Winter is an extra dangerous time for winter hiking. Extra caution must be taken from the very beginning of the planning stages, to gear selection, to bringing the right gear, and being extra careful when out on the trail. Please keep in mind the following winter hiking safety tips.
Plan for a safe trip
Not everyone enjoys planning, but it can be fun, and is an important part of the hike. Trip planning will become easier with practice. Routes will become more familiar and you will gain experience as you do more hikes.
Start small and don’t overestimate ability
If you are new to hiking, or out of shape, try picking a trail that is easier. As the season progresses, you will gain experience and fitness to do more challenging trails. It’s important to be conservative with how long a trail will take. Unlike the summer, hiking a couple extra miles in the dark can be a lot more dangerous.
Do your research
Always check the weather before heading out. Checking the weather isn’t only for trail and mountain conditions, but also for driving conditions to the trail-head. If the weather shows high winds, colder temperatures, or avalanche warnings, you may want to reconsider your date and/or trail. If there is fresh snow, consider bringing snow chains for your vehicle. Check out NOAA website for weather, warnings, and forecasts.
Understanding the trail beforehand will help you estimate hiking times, along with any dangerous areas. It will also help prevent you from getting lost. Trail markers may be covered in snow, making it harder to navigate.
Make a safe plan for the whole group
Never go hiking alone. It’s so easy to get disoriented, miss a turn or marker, read the map wrong, get injured, or miss a piece of gear you thought was packed.
When making a plan, consider your group. Is there anyone in the group that gets cold easily? Or has knee issues? Take this into account when picking a route.
Make sure everyone your party knows where you are going and what to expect.
Before you leave for your trip, write down the names of all the members in the group, vehicle information, where you are going, which trail you intend to take, and when you think you will be back. In the event you don’t return in a reasonable manner, this will provide valuable information to search and rescue.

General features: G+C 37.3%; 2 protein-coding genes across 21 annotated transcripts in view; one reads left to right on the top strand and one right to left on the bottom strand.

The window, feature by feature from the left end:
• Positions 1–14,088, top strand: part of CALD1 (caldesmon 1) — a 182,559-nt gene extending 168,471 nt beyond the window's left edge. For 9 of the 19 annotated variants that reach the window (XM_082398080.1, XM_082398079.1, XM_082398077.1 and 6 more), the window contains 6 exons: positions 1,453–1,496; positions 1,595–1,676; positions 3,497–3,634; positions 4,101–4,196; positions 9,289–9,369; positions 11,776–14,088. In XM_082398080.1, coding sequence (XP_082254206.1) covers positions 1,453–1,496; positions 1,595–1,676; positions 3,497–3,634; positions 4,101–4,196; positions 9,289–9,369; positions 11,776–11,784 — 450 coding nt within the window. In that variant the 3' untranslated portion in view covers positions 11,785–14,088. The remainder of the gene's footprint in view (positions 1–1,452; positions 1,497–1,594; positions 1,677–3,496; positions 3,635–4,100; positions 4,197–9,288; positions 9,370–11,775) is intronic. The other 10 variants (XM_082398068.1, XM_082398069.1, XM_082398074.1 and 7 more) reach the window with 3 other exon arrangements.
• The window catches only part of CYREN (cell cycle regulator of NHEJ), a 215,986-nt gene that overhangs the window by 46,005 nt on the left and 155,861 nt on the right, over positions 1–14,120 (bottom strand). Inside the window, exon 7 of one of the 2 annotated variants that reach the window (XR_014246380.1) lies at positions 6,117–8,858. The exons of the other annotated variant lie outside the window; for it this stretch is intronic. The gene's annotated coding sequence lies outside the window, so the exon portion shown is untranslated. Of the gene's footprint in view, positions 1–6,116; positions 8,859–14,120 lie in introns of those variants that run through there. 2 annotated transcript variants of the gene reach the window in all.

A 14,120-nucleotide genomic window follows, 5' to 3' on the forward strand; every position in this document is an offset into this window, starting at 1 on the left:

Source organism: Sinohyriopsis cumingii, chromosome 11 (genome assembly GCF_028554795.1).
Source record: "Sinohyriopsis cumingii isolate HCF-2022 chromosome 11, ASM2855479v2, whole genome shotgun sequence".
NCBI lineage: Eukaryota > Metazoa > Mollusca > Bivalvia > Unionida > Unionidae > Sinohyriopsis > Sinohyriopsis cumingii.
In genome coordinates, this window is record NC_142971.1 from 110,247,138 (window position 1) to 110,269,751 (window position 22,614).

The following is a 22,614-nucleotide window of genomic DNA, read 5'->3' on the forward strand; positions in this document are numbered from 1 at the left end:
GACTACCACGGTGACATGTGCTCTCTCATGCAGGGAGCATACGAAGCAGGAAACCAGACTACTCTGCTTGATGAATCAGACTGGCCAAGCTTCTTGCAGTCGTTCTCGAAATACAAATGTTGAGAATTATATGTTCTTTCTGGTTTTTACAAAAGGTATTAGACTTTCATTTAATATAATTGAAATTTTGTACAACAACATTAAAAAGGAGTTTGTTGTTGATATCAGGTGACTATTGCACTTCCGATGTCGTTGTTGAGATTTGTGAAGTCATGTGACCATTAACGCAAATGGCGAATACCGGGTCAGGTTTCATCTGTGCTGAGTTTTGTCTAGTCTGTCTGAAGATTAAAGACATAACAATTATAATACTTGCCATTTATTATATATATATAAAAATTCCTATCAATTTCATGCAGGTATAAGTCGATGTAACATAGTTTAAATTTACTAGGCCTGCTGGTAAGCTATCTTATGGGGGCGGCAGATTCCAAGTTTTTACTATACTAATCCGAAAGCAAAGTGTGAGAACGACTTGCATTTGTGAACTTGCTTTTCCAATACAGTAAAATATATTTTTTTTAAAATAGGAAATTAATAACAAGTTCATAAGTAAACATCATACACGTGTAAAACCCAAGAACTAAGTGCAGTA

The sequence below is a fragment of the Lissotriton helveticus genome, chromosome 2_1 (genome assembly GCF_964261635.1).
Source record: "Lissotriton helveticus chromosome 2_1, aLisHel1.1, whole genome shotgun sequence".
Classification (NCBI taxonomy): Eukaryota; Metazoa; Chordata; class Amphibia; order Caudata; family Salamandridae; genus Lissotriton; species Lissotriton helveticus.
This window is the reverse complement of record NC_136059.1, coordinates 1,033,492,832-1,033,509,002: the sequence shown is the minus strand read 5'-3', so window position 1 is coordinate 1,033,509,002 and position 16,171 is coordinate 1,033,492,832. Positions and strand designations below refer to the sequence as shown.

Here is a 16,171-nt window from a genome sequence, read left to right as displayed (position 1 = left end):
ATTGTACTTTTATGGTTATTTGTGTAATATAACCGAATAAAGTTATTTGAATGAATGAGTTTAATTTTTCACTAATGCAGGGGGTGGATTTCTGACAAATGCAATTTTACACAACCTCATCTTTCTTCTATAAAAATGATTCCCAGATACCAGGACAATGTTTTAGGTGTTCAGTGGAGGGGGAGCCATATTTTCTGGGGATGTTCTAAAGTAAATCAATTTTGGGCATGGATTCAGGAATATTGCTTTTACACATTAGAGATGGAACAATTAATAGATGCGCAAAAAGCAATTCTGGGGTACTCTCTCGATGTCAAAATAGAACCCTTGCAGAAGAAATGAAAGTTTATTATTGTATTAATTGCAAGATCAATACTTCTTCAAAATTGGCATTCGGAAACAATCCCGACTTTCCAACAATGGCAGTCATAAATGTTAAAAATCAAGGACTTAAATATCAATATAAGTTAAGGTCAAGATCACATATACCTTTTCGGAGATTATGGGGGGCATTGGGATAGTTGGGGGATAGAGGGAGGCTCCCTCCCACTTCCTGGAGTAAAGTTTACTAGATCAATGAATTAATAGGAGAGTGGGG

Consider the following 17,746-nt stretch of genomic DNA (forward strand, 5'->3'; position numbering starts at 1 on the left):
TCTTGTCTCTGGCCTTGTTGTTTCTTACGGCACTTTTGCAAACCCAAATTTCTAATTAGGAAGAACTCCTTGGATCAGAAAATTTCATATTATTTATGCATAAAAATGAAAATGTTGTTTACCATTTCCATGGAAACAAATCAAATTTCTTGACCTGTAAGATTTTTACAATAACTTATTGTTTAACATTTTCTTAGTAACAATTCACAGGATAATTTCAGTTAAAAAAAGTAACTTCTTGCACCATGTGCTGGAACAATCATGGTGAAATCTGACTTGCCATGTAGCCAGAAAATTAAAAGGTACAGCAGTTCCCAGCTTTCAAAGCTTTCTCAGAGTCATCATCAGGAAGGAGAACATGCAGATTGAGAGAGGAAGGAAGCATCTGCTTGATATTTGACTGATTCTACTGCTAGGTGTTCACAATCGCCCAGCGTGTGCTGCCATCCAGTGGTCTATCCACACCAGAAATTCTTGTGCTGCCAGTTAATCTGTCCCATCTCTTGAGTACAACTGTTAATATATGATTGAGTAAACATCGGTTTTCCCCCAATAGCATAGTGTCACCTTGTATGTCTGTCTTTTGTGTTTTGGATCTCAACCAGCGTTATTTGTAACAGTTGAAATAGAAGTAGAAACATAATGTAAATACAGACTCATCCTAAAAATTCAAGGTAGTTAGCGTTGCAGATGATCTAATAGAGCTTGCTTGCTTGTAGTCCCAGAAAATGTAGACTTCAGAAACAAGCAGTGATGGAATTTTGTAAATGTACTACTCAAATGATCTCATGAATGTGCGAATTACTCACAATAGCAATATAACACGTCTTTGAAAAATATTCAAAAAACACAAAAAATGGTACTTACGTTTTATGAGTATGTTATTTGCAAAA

Have proper gear
It’s helpful to test your gear before you actually hit the trail. Going for walk around your neighborhood and playing in the snow will give you a sense of how warm you need to dress and if any gear will get wet.
Dress in layers
Dressing in the proper layering system will help you stay warm and dry. An outer shell could very well save your life. Bring extra layers will help you stay warm, especially when you stop for rest or if one layer gets wet.
Wear proper traction
Unless you are going on a short nature walk in packed snow, having the right traction from snowshoes or crampons will prevent slips and falls and keep you upright. Remember not to become over ambitious just because you have proper gear.
Bring a headlamp
It gets darker much quicker in the winter. Be sure to take this into account when planning and take a headlamp with extra batteries. Lithium batteries perform great in cold weather.
Carry a map and compass, and know how to use them
A GPS can be helpful, but should never be relied upon. Learn to use a map and compass, and frequently check the map with at least one other person. Maps can be easily made weatherproof by covering it in clear packaging tape. Carrying two compasses will ensure that they are working properly. Learning to navigate by the Sun and stars is also helpful.
Bring emergency supplies
Bellow are some emergency supplies that can be carried in your pack.
- Be prepared to spend the night. This means bringing an emergency shelter, busy, or sleeping bag.
- Hand and toe warmers will help prevent frostbite.
- A multi-tool can help repair gear and start fires.
- A first aid kit well patch any cuts or scrapes.
- If you get lost or injured, a three rings from a whistle can alert search and rescue.
- Space blankets are cheap, lightweight, and take up little space.
- A cell phone can alert emergency services and check the weather.
When winter hiking, it’s extra important to stay aware of your surroundings. Trails, markers, and turns my be harder spot when they are covered. Always be on alert for ice and pay attention to your body.
Stay fueled and hydrated
Staying hydrated can be more challenging in the winter. The air is dryer and drinking cold water is not always appealing. Consider bringing a small portable stove for coffee or hot chocolate eating foods that are high in calories will help you stay warm and energized. be sure to eat and drink frequently.
Pace yourself and rest when needed
Pacing yourself will help prevent you from sweating and overheating. It will also give you a chance to look at the map and refuel. it’s also a good time to check the weather and make sure everyone in your party is comfortable.
Know when to turn around
It’s easy to be emotionally invested in a hike, especially after all the planning and hiking. Don’t make a risky decision simply because you are emotionally invested into the hike. If the weather is bad, turn around And try again another day. that mountain will always be waiting for you.